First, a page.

What's in a name? For some people, the perfect profession or proclivity
Do we choose our professions, or do they choose us? For some people, the answer may depend upon the name they were given at birth. Who among us hasn’t come across the hobbyist, tradesman or professional whose name is a perfect match for his or her profession or avocation?
For the fourth year in a row, I’ve compiled an annual list of these so-called “aptronyms,” with help from my fellow Seven Days wordsmiths and astute readers. I don’t search for these names, though other such lists abound on the Internet, but simply write them down when I or my colleagues chance upon them. What’s amazing, each year, is how commonplace aptronyms are — so much so that we often don’t notice them until we see them on this list.
For example, anyone old enough to remember Ronald Reagan’s presidency may recall the name of one of his press secretaries: Larry Speakes. More recently, President George W. Bush’s secretary of education was named Margaret Spellings.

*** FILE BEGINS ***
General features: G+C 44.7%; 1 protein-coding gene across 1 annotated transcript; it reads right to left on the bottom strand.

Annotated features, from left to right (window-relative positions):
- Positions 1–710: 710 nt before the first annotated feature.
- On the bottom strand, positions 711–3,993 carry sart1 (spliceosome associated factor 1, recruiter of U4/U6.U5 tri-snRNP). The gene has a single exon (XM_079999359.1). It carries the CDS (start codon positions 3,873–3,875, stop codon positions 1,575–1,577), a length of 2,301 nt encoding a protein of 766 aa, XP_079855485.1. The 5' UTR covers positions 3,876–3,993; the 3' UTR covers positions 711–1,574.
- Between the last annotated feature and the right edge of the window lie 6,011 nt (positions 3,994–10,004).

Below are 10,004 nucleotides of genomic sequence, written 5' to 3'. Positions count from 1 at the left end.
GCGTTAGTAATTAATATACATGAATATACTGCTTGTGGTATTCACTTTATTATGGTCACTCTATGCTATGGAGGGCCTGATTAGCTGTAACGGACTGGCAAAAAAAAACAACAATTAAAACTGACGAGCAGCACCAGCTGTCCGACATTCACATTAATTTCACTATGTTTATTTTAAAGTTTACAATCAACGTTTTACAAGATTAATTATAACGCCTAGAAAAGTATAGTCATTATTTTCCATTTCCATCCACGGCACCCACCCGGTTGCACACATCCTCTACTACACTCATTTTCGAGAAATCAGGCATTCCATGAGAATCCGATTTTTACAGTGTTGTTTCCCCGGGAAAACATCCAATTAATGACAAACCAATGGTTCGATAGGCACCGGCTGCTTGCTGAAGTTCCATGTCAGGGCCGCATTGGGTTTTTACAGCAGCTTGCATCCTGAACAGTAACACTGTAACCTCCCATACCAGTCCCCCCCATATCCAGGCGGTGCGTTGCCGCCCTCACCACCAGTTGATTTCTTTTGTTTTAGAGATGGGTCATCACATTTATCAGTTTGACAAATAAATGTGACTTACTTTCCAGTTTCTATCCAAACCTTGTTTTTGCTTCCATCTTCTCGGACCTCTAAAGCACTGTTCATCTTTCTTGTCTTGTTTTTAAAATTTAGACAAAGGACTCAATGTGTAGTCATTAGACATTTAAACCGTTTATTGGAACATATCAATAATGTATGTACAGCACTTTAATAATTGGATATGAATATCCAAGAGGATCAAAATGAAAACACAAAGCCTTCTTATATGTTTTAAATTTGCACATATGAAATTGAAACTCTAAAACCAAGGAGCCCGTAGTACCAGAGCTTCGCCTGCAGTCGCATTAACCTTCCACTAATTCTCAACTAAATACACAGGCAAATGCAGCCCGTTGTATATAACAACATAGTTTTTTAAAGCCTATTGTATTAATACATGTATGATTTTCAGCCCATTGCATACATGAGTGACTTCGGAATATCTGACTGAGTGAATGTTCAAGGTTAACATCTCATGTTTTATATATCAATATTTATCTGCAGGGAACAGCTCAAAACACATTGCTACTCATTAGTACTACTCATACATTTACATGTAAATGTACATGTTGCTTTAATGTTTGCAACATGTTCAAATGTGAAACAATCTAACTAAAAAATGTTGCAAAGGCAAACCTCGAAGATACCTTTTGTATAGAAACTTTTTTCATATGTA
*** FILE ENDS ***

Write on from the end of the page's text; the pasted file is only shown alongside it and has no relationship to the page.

Closer to home, the director of communications at the Vermont Department of Tourism and Marketing is named Erica Houskeeper. In fact, previous years’ lists have turned up an abundance of aptronyms in state government, including many who work for the Department of Fish & Wildlife, among them wildlife biologists Forrest Hammond and John Buck, and former chief game warden Robert Rooks.
Earlier lists included place-name aptronyms, such as the $232.1 million winning Powerball ticket that was purchased in the town of Winner, S.D. They’ve also included anti-aptronyms, such as Dr. James Clapp, a Vermont OB/GYN. This year, I came across three almost-aptronyms, which I call “close but no cigar.” Enjoy!
Close but no cigar: